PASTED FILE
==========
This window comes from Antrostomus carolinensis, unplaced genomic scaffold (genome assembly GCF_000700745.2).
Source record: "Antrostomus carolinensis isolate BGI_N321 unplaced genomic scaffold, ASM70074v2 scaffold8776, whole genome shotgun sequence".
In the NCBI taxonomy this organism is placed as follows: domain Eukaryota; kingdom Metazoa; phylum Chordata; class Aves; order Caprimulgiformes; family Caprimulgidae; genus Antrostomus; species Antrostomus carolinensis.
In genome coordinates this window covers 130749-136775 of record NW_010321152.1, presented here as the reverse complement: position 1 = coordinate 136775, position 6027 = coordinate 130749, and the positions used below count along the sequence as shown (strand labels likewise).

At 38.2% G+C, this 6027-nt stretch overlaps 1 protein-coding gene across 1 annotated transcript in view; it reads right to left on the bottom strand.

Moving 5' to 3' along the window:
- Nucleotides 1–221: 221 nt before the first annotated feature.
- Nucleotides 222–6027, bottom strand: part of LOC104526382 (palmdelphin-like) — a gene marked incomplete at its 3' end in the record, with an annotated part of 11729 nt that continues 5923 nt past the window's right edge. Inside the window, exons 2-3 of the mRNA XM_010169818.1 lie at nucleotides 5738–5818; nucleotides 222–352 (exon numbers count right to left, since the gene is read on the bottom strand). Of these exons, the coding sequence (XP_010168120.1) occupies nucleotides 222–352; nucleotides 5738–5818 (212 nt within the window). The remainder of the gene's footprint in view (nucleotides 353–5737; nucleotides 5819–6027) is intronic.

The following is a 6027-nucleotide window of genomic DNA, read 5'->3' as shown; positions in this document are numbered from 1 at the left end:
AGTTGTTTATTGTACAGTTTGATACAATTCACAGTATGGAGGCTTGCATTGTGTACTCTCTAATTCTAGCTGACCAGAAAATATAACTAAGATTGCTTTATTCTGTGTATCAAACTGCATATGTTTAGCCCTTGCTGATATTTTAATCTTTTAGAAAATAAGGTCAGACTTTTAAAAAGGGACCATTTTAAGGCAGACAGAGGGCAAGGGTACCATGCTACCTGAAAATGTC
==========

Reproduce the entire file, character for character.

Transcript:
This window comes from Antrostomus carolinensis, unplaced genomic scaffold (genome assembly GCF_000700745.2).
Source record: "Antrostomus carolinensis isolate BGI_N321 unplaced genomic scaffold, ASM70074v2 scaffold8776, whole genome shotgun sequence".
In the NCBI taxonomy this organism is placed as follows: domain Eukaryota; kingdom Metazoa; phylum Chordata; class Aves; order Caprimulgiformes; family Caprimulgidae; genus Antrostomus; species Antrostomus carolinensis.
In genome coordinates this window covers 130749-136775 of record NW_010321152.1, presented here as the reverse complement: position 1 = coordinate 136775, position 6027 = coordinate 130749, and the positions used below count along the sequence as shown (strand labels likewise).

At 38.2% G+C, this 6027-nt stretch overlaps 1 protein-coding gene across 1 annotated transcript in view; it reads right to left on the bottom strand.

Moving 5' to 3' along the window:
- Nucleotides 1–221: 221 nt before the first annotated feature.
- Nucleotides 222–6027, bottom strand: part of LOC104526382 (palmdelphin-like) — a gene marked incomplete at its 3' end in the record, with an annotated part of 11729 nt that continues 5923 nt past the window's right edge. Inside the window, exons 2-3 of the mRNA XM_010169818.1 lie at nucleotides 5738–5818; nucleotides 222–352 (exon numbers count right to left, since the gene is read on the bottom strand). Of these exons, the coding sequence (XP_010168120.1) occupies nucleotides 222–352; nucleotides 5738–5818 (212 nt within the window). The remainder of the gene's footprint in view (nucleotides 353–5737; nucleotides 5819–6027) is intronic.

The following is a 6027-nucleotide window of genomic DNA, read 5'->3' as shown; positions in this document are numbered from 1 at the left end:
AGTTGTTTATTGTACAGTTTGATACAATTCACAGTATGGAGGCTTGCATTGTGTACTCTCTAATTCTAGCTGACCAGAAAATATAACTAAGATTGCTTTATTCTGTGTATCAAACTGCATATGTTTAGCCCTTGCTGATATTTTAATCTTTTAGAAAATAAGGTCAGACTTTTAAAAAGGGACCATTTTAAGGCAGACAGAGGGCAAGGGTACCATGCTACCTGAAAATGTC